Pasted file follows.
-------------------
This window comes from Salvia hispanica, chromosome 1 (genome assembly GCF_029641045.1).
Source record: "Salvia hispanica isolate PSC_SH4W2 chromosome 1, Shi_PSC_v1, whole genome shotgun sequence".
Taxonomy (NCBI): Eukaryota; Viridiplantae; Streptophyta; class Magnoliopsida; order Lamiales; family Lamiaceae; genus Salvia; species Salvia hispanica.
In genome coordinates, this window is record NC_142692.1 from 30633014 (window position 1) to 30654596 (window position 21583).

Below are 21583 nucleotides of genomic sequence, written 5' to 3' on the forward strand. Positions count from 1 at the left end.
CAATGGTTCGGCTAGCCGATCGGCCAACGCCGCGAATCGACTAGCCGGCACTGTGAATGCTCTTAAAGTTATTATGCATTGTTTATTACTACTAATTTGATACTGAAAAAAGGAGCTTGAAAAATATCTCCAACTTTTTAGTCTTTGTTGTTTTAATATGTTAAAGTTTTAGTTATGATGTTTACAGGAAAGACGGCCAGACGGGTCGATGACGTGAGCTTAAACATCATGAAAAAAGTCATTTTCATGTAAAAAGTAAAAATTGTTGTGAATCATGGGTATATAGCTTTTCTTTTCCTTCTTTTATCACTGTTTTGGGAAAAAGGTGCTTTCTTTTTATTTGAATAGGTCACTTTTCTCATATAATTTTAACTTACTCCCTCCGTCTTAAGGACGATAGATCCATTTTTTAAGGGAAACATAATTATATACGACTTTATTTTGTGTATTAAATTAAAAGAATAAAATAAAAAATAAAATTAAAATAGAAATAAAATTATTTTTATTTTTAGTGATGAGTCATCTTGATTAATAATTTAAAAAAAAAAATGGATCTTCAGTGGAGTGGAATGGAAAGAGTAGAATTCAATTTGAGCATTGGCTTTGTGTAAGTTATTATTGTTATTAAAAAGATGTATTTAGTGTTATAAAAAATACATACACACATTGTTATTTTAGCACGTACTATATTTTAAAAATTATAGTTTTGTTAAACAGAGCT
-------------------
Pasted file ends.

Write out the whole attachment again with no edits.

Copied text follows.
This window comes from Salvia hispanica, chromosome 1 (genome assembly GCF_029641045.1).
Source record: "Salvia hispanica isolate PSC_SH4W2 chromosome 1, Shi_PSC_v1, whole genome shotgun sequence".
Taxonomy (NCBI): Eukaryota; Viridiplantae; Streptophyta; class Magnoliopsida; order Lamiales; family Lamiaceae; genus Salvia; species Salvia hispanica.
In genome coordinates, this window is record NC_142692.1 from 30633014 (window position 1) to 30654596 (window position 21583).

Below are 21583 nucleotides of genomic sequence, written 5' to 3' on the forward strand. Positions count from 1 at the left end.
CAATGGTTCGGCTAGCCGATCGGCCAACGCCGCGAATCGACTAGCCGGCACTGTGAATGCTCTTAAAGTTATTATGCATTGTTTATTACTACTAATTTGATACTGAAAAAAGGAGCTTGAAAAATATCTCCAACTTTTTAGTCTTTGTTGTTTTAATATGTTAAAGTTTTAGTTATGATGTTTACAGGAAAGACGGCCAGACGGGTCGATGACGTGAGCTTAAACATCATGAAAAAAGTCATTTTCATGTAAAAAGTAAAAATTGTTGTGAATCATGGGTATATAGCTTTTCTTTTCCTTCTTTTATCACTGTTTTGGGAAAAAGGTGCTTTCTTTTTATTTGAATAGGTCACTTTTCTCATATAATTTTAACTTACTCCCTCCGTCTTAAGGACGATAGATCCATTTTTTAAGGGAAACATAATTATATACGACTTTATTTTGTGTATTAAATTAAAAGAATAAAATAAAAAATAAAATTAAAATAGAAATAAAATTATTTTTATTTTTAGTGATGAGTCATCTTGATTAATAATTTAAAAAAAAAAATGGATCTTCAGTGGAGTGGAATGGAAAGAGTAGAATTCAATTTGAGCATTGGCTTTGTGTAAGTTATTATTGTTATTAAAAAGATGTATTTAGTGTTATAAAAAATACATACACACATTGTTATTTTAGCACGTACTATATTTTAAAAATTATAGTTTTGTTAAACAGAGCT